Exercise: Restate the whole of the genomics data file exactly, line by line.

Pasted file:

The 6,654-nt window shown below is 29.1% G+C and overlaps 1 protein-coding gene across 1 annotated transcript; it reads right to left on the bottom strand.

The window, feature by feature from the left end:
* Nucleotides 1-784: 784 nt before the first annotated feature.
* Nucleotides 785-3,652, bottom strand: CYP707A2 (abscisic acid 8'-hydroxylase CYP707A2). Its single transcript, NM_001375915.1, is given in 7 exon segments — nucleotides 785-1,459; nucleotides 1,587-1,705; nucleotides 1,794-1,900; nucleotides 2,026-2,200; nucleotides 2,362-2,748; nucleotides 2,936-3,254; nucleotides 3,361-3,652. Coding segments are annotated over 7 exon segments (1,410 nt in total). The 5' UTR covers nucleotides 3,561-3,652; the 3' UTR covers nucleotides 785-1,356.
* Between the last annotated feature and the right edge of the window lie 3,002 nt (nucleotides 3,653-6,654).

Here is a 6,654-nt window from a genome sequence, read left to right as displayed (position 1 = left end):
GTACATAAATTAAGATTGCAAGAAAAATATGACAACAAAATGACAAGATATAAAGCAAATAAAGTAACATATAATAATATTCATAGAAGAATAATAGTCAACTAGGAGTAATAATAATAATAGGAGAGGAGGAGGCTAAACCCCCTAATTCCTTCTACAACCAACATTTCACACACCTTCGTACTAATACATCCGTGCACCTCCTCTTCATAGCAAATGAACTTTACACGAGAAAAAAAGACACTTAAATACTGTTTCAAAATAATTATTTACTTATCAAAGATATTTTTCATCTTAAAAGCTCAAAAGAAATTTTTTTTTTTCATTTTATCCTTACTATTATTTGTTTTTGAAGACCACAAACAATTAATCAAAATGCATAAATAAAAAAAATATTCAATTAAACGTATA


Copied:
The 6,654-nt window shown below is 29.1% G+C and overlaps 1 protein-coding gene across 1 annotated transcript; it reads right to left on the bottom strand.

The window, feature by feature from the left end:
* Nucleotides 1-784: 784 nt before the first annotated feature.
* Nucleotides 785-3,652, bottom strand: CYP707A2 (abscisic acid 8'-hydroxylase CYP707A2). Its single transcript, NM_001375915.1, is given in 7 exon segments — nucleotides 785-1,459; nucleotides 1,587-1,705; nucleotides 1,794-1,900; nucleotides 2,026-2,200; nucleotides 2,362-2,748; nucleotides 2,936-3,254; nucleotides 3,361-3,652. Coding segments are annotated over 7 exon segments (1,410 nt in total). The 5' UTR covers nucleotides 3,561-3,652; the 3' UTR covers nucleotides 785-1,356.
* Between the last annotated feature and the right edge of the window lie 3,002 nt (nucleotides 3,653-6,654).

Here is a 6,654-nt window from a genome sequence, read left to right as displayed (position 1 = left end):
GTACATAAATTAAGATTGCAAGAAAAATATGACAACAAAATGACAAGATATAAAGCAAATAAAGTAACATATAATAATATTCATAGAAGAATAATAGTCAACTAGGAGTAATAATAATAATAGGAGAGGAGGAGGCTAAACCCCCTAATTCCTTCTACAACCAACATTTCACACACCTTCGTACTAATACATCCGTGCACCTCCTCTTCATAGCAAATGAACTTTACACGAGAAAAAAAGACACTTAAATACTGTTTCAAAATAATTATTTACTTATCAAAGATATTTTTCATCTTAAAAGCTCAAAAGAAATTTTTTTTTTTCATTTTATCCTTACTATTATTTGTTTTTGAAGACCACAAACAATTAATCAAAATGCATAAATAAAAAAAATATTCAATTAAACGTATA